The News Desk is a collection of news, notes and breaking items affecting the Fredericksburg community.
Landslide repairs to begin this spring
STAFFORD: HOMES THREATENED BY SLOPE FAILURE
BY KATIE THISDELL
Dan and Michele O’Leary try to visit their North Stafford home once a week.
They used to be there every day, after moving into their dream home in the Austin Ridge subdivision in 2003.
Now they just check to be sure that it’s still standing.
For a while, they weren’t so sure that it would be.
Last fall, they worried that their home and one next door, owned by Ora Barnes, would fall into the 80-foot-deep hole where their backyards once were.
Six months have passed since the slope failed on Brush Everard Court, and work will start this spring to make the homes habitable again.
Last year’s trio of natural disasters—the August earthquake, followed by Hurricane Irene and Tropical Storm Lee—are likely causes of what has been called a landslide.
“We were looking at these huge unknown questions,” Dan O’Leary said.
The slope failure began on Sept. 9, the day after 1.11 inches of rain fell in the area. It started with a crack in the ground between the two houses. Then it grew.
Soon, the backyards were gone and the hole was getting bigger and bigger. After pulling down the decks and patios, the slide stopped about 2 feet away from the houses’ foundations.
“Everyone believed that if something immediate wasn’t done, the houses would slide into the hill as well,” Dan O’Leary said.
Now two small meters are attached to the O’Learys’ driveway to measure any movement. An inclinometer between the homes has been monitoring the ground for months.
Movement has stopped, ending that pressing need for an immediate solution.
A geotechnical study by Froehling & Robertson Inc. states that the slopes had marginal stability before the land was developed.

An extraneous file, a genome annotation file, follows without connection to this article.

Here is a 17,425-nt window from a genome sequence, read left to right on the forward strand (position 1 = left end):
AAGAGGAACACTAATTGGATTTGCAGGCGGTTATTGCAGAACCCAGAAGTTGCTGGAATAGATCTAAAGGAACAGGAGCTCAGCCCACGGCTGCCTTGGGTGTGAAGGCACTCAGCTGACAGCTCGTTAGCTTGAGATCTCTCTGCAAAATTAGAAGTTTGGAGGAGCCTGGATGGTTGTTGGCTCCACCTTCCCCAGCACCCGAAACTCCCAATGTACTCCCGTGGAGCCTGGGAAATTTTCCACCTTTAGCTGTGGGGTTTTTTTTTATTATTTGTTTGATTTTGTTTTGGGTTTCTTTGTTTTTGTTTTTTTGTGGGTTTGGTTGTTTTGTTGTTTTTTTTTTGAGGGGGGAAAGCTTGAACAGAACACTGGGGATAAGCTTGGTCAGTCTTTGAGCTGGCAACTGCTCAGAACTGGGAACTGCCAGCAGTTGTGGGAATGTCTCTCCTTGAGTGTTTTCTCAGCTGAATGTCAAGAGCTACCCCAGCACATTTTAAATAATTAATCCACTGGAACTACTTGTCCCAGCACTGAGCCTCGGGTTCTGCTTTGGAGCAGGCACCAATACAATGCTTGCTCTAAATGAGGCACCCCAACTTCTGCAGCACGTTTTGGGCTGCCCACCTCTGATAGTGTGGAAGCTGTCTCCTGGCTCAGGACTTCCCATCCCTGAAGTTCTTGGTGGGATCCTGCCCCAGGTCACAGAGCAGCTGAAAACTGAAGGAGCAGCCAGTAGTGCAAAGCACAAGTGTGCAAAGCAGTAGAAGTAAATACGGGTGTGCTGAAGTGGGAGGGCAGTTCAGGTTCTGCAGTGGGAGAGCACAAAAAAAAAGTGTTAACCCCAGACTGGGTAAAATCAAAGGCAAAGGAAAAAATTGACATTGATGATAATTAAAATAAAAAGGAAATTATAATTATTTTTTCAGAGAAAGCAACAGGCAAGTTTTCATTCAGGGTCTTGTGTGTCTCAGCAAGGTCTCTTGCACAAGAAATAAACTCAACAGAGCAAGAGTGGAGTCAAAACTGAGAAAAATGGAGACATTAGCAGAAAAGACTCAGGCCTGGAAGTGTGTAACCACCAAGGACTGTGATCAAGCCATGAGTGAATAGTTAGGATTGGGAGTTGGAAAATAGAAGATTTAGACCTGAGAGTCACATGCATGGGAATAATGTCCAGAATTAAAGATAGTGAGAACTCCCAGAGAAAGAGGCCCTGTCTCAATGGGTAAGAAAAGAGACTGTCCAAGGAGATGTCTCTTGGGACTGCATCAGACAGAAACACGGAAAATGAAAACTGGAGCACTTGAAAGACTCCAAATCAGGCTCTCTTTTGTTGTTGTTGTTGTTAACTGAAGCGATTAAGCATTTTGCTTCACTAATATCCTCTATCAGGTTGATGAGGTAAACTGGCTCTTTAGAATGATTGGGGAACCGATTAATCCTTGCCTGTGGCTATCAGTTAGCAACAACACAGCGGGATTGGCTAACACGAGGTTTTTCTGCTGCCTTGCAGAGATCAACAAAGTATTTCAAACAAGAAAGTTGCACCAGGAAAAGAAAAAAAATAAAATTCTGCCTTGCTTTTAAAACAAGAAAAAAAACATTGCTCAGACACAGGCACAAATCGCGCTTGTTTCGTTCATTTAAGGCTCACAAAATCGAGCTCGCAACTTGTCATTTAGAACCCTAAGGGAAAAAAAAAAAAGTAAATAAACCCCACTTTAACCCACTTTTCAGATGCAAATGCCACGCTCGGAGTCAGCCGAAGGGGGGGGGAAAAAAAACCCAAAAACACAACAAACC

“We believe that the slope was designed utilizing an insufficient factor of safety,” the Fredericksburg firm’s report says.
The $15,000 report that took eight weeks to complete will be used as repair plans progress. The slope should be reinforced structurally, the report recommends, since using fill dirt could lead to future failures.
The land had failed to stay put twice before. A retaining wall was constructed in 2005.
Both families have met with various attorneys to determine whether the developer or the county is liable for repairs.
“I’m not giving up on that,” Ora Barnes said.
The county staff is now working with the Fredericksburg-based firm ECS on the designs. They will finalize plans in the next week.
“If everyone agrees, then we can start work in either April or May,” county spokeswoman Cathy Vollbrecht said.
Preliminary plans focus on making the houses habitable again, though the backyards may not be as attractive as before.
The basic plan is that wire cages filled with rocks could provide a foundation for rebuilding the slope, with layers of dirt on top. This could allow the water that is found naturally on these properties to filter through the rocks, rather than eroding the soil.
The O’Learys hope that the repair would cost much less than the hundreds of thousands that they once feared. But estimates are not yet available.
“You’re talking about investing twice as much as your house on just dirt,” Dan O’Leary said.
At one time valued at close to $500,000, the houses now aren’t even listed on the latest county assessments. Each lot is assessed at $60,000.
“I wouldn’t give you 10 cents for it,” Dan O’Leary said.
To help with the slope repair costs, Ebenezer United Methodist Church has raised about $47,000 through its landslide relief fund.
Each family is also eligible for $30,000 through the Virginia Department of Emergency Management. And last fall, the county released $62,000 in developer’s bonds from the Austin Ridge subdivision.
Vollbrecht said the county will make a push for more community aid once the construction plans are finalized.
“We know there are a lot of people out there that want to contribute or volunteer their resources,” Vollbrecht said.
Both families say they don’t expect to move back in, and they may rent the houses in the future.
“There’s always going to be a shadow or cloud over these two properties,” Dan O’Leary said. “I don’t think anybody could say anything to convince me otherwise. It is what it is.”
The O’Learys have purchased another home in Fredericksburg.
Ora Barnes and daughter Katrina have moved in with Ora’s son in Haymarket.
“I want to get back to my routine,” said Ora Barnes.
The two stopped by their home to clear out some more belongings. Most went into storage when the houses were condemned in September, but a few large pieces of furniture remain.
“It’s just kind of depressing,” Barnes said.
Katie Thisdell: 540/735-1975